What is Article 30 of the Indian Constitution
Article 30 of the Indian constitution grants many rights to the religious or linguistic minorities in the country. Some social media posts are creating confusion about the provisions of this article.
These posts claim that article 30A prohibits the teachings of Bhagvat Gita, Vedas and Puranas in the Indian schools while article 30 allows the teaching of the Quran, the Hadis in the Madarsa.
We read the Constitution of India for this investigation, we found that there is no article in the Constitution named '30A'. As far as article 30 is concerned, this article is about the right of minorities to establish and run educational institutions.
The term ‘minority’ is not clarified in the Indian constitution. According to the Gazette of India of 27 January 2014, people of Muslim, Sikh, Christian, Buddhist, Parsi, and Jainism have got minority community status in India.
Now let us have a look at the provisions of article 30 of the Indian constitution:-
ARTICLE 30: Right of minorities to establish and administer educational institutions in the country.
(1) All minorities (religion or language) shall have the right to administer and establish educational institutions of their choice in the country.
(1A) While making any law providing for the compulsory acquisition of any property of an educational institution established and administered by a minority, the State shall ensure that the amount fixed for the acquisition of such property under such law would not restrict or abrogate the right guaranteed to them.
(2) The State shall not discriminate against any educational institution managed by a minority in granting aid.
The protection given under Article 30 is limited only to minorities and does not extend to any section of citizens.
Article 30 also empowers the minority community to impart education to its children in its own language.
There are three types of Minority educational institutions;
(a) Institutions that demand recognition as well as aid from the State;
(b) Institutions that demand only recognition from the State and not aid; and
(c) Institutions that neither demand recognition nor aid from the State.
Explanation of the above three is;
The institutions of a and b type are bound to follow the rules made by the states. These regulations are related to academic standards, syllabus, employment of teaching staff, discipline, and sanitation etc.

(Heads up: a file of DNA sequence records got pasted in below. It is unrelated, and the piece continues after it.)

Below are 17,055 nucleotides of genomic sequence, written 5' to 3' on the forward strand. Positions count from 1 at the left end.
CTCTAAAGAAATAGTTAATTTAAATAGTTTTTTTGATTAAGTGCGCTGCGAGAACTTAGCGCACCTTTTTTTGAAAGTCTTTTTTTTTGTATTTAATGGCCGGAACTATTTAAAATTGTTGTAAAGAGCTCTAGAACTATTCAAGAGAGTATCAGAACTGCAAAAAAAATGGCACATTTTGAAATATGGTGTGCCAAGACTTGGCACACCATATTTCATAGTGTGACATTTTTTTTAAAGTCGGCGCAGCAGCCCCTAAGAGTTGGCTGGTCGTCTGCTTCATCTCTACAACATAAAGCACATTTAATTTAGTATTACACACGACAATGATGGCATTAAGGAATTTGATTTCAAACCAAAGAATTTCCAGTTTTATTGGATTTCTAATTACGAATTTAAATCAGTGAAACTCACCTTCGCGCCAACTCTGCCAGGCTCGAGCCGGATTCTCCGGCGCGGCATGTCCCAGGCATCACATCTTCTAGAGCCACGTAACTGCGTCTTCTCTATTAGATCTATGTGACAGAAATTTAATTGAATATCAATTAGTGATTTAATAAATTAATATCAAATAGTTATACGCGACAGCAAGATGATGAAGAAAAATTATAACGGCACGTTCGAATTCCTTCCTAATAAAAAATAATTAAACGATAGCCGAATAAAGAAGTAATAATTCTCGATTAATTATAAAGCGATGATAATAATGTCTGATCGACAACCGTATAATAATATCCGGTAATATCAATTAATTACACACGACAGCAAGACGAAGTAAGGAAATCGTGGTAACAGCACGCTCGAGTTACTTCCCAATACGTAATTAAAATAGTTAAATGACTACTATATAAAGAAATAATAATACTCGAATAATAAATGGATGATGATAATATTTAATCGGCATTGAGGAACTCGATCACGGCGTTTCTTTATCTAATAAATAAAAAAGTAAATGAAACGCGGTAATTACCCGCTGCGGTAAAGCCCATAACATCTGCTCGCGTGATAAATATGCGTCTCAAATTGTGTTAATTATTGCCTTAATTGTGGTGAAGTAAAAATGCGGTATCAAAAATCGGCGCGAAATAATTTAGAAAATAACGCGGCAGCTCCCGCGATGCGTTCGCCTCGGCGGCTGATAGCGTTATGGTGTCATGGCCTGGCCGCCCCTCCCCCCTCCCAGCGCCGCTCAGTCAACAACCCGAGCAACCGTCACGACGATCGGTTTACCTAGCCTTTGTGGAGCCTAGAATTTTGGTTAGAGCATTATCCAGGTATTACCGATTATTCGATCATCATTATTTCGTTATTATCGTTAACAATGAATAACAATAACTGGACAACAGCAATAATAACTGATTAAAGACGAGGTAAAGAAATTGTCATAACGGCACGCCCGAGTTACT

On the other hand, the third types of institutions are free to administer their rules but they also have to follow general laws like labour law, contract law, industrial law, tax law, economic regulations, and so on.
It does not mean that the third type/unaided of minority institutions will not follow the eligibility criteria/qualifications prescribed by the State. These institutions will have the freedom to appoint teachers/lecturers only by adopting a rational procedure.
Article 29 is related to the Protection of language, script, and culture of minorities.
Supreme Court decision of article 30:-
In a judgment delivered in the Secretary of Malankara Syrian Catholic College case (2007), the Honourable Supreme Court said that
The right conferred to minority communities under Article 30 is only to ensure equality with the majority and not intended to place the minorities in a more advantageous position.
There is no evidence of unconstitutional favour of minorities regarding the general laws of the land relating to national security, national interest, public order, social welfare, taxation, health, sanitation, and morality, etc., applicable to all, will equally apply to minority institutions also.
So it is found that no article 30A exists in the Indian Constitution and the social media posts are totally baseless. This seems a conspiracy to defame the holy Indian Constitution.